The goal of greenfields is to develop sustainable microfinance institutions, and so financial performance is very important. The research shows that greenfield MFIs have typically been able to sustain fairly rapid revenue growth over their first 60 months, increasing on average by $500,000 every six months and reaching $5 million by the five-year anniversary. Around month 42–48 most emerge fully self-sustainable. Yet, all this comes at a cost. Initial investments for each institution average around $7 million in combined equity and technical assistance funding in the first 3-4 years. The sponsors and investors of these greenfield banks did not invest and take on high levels of start-up venture risk to create a handful of boutique banks for the poor. Rather, the promise of this model lies in the ability to leverage strong foundations to serve the market and reach scale. Few commercial MFIs in Africa have been able to do this through enterprise lending and savings products, as opposed to consumer finance.

So the primary question on hand is how does this proof of concept give way to mass market sales and shareholder returns? There are three promising paths to growth.

Organic growth: Many greenfield banks have begun to successfully segment the market and tailor products and services for the micro, small, and medium-sized segments. Business models that span the MSME segments are often able to sustainably include a greater cross-section of the market, using revenues from larger clients to subsidize smaller ones. At the same time they cultivate a pipeline of clients that will eventually grow and graduate.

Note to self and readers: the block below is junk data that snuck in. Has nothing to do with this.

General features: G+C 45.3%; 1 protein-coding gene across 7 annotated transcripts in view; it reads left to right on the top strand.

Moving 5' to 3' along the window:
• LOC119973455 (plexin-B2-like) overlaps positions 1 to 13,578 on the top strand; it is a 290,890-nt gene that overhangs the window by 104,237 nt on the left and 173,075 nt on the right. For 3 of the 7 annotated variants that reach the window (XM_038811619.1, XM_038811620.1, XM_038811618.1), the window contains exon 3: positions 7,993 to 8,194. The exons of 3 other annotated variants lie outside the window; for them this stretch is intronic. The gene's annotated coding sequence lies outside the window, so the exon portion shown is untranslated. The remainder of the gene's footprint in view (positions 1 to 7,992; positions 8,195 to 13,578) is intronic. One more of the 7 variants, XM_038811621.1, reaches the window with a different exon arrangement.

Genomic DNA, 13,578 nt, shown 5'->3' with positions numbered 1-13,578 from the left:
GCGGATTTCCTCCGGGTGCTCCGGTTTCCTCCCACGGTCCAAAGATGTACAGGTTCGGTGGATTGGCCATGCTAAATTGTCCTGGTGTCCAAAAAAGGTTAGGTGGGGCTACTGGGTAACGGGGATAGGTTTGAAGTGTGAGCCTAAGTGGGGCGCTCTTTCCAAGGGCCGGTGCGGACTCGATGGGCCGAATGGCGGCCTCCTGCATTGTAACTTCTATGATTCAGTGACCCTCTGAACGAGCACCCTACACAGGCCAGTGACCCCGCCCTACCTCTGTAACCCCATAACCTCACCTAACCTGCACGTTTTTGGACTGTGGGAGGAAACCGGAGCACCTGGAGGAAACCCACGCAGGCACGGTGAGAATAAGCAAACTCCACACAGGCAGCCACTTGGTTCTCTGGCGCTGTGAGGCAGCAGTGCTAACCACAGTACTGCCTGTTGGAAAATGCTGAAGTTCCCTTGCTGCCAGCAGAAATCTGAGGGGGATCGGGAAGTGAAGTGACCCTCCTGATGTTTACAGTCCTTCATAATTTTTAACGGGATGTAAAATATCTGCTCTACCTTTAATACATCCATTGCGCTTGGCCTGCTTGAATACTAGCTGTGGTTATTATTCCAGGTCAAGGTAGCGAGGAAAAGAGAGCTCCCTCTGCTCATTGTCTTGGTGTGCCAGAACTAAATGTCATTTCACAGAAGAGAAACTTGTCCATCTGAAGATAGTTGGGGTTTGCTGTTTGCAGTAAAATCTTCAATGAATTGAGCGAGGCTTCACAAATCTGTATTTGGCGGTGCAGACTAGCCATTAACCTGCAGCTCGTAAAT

Partnerships are often motivated by the emergence of alternative delivery channels and technology based solutions, which require broader collaboration between the banking and technology sectors. Many greenfields are beginning to invest heavily in alternative delivery channels. To maximize this investment, partnerships can help expand reach and leverage complementary capabilities of the partners. Regulated banks provide credit risk analysis and secure regulatory compliant deposit management, while technology partners bring best practice marketing, distribution, and agent network management.

Acquisitions: The shareholding of greenfield MFIs has been very stable so far, but it is possible that the market will see more movement in the ownership of these entities. Return on equity for some greenfield MFIs is in excess of 25 percent, motivating interest from local investors. The heavy initial investment from DFIs during the foundation stage is envisioned to give way to local investors interested in minority or majority roles. It is also possible that the market could see sales of entire greenfield entities or networks as commercial banks seek to enter growing markets in Africa and look to the early success of pioneers for the combination of an immediate geographic footprint, license, and staff with relevant skills for the market segment.

After almost 15 years in the making, the greenfield microfinance model has laid down strong foundations in Sub-Saharan Africa. This should be a good ground for further growth.